How Tamil Nadu is managing oxygen supply and expanding storage

While Tamil Nadu currently does possess the ability to meet demands for medical oxygen, health authorities fear that as cases rise, they could face trouble.
A row of oxygen cylinders
A row of oxygen cylinders

At a time when horrific tales of oxygen shortage dominate headlines across the country, the state of Tamil Nadu is yet to report any major deficiencies in the essential product. This, say government officials, is a result of the capacity building that took place over the last year to improve distribution and storage capacity of medical oxygen.

Currently, Tamil Nadu has the capacity to produce 400 Metric Tonnes (MT) of medical oxygen per day and almost all the production is by private companies. The state currently has a daily demand for 240 MT of medical oxygen. The state also has a storage capacity of 1200 MTs per day and the excess medical oxygen is being stored in many facilities across the state.

How is the state managing?

The private companies from whom medical oxygen is being sourced primarily includes - INOX Air Products Private Limited, Praxair India private limited and JSW Steels.

Inox has a big plant in Sriperumbudur and a smaller one in Salem. The Sriperumbudur plant produces 140 MT of liquid oxygen per day and stores and transports it. The Salem plant largely produces industrial oxygen and according to sources in the government has asked for time to start producing more liquid oxygen.

The liquid medical oxygen has to be vaporised to a compressed gas before it is administered to the patient. Though Inox produces 140 MT of liquid oxygen per day, its plant at Manali in Chennai can compress and fill only 11.5 MT per day.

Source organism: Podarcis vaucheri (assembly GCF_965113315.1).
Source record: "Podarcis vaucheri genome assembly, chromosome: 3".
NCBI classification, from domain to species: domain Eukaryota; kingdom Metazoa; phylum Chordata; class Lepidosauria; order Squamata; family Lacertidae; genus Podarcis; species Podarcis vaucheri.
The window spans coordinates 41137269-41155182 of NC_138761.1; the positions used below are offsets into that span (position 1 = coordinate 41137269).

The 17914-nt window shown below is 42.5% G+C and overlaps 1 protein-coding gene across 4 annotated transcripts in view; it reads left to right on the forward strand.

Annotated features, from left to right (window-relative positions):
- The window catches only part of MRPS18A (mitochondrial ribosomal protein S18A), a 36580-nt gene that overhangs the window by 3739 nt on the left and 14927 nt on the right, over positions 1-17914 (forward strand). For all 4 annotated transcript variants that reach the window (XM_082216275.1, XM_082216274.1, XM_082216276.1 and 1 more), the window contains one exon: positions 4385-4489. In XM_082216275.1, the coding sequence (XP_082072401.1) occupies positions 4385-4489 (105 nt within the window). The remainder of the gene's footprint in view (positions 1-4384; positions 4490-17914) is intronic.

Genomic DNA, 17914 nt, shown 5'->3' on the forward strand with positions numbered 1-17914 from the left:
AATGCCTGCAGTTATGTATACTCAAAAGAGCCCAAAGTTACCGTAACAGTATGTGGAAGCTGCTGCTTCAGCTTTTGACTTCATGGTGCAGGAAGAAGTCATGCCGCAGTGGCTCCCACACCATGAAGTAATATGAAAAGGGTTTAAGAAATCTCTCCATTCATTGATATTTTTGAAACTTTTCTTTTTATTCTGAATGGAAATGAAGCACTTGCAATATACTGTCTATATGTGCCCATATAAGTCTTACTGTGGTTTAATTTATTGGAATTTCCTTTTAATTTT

Other than this, the Inox plant in Kerala’s Kanjikode - near the Tamil Nadu border- also supplies oxygen to hospitals in Tamil Nadu.

“We supply an average of 55-60 metric tonnes of liquid medical oxygen everyday to Tamil Nadu. This goes to government hospitals in Madurai, Coimbatore and other districts. We do this through dealers, from Coimbatore etc, who make the booking," says a plant manager from INOX Kerala. "This quantity is based on current demand from the state. If the demand increases, we will have to look at our storage capacity and other aspects and tweak allocations," he adds.

Meanwhile, JSW says it has been ramping up oxygen production across the country to meet rising demands. Though the company was not willing to share details on how much liquid oxygen they produce per day in Tamil Nadu, it can be estimated that it is less than 100 MT. This comes from their small steel plant in Salem district. Praxair too is a common supplier, which has also been roped in by the Kerala government. 

In addition to these suppliers, according to the Health department, Tamil Nadu also has other private company operated plants in Thanjavur and Coimbatore. TN officials also say that almost 150 MT liquid oxygen is produced in Puducherry by private companies and this can be diverted to Tamil Nadu during a crisis.

Vedanta's Sterlite copper in Thoothukudi district which was closed down due to violation of environmental norms has also offered to supply 1,050 tonnes of liquefied medical oxygen if allowed to run those units, by the state government.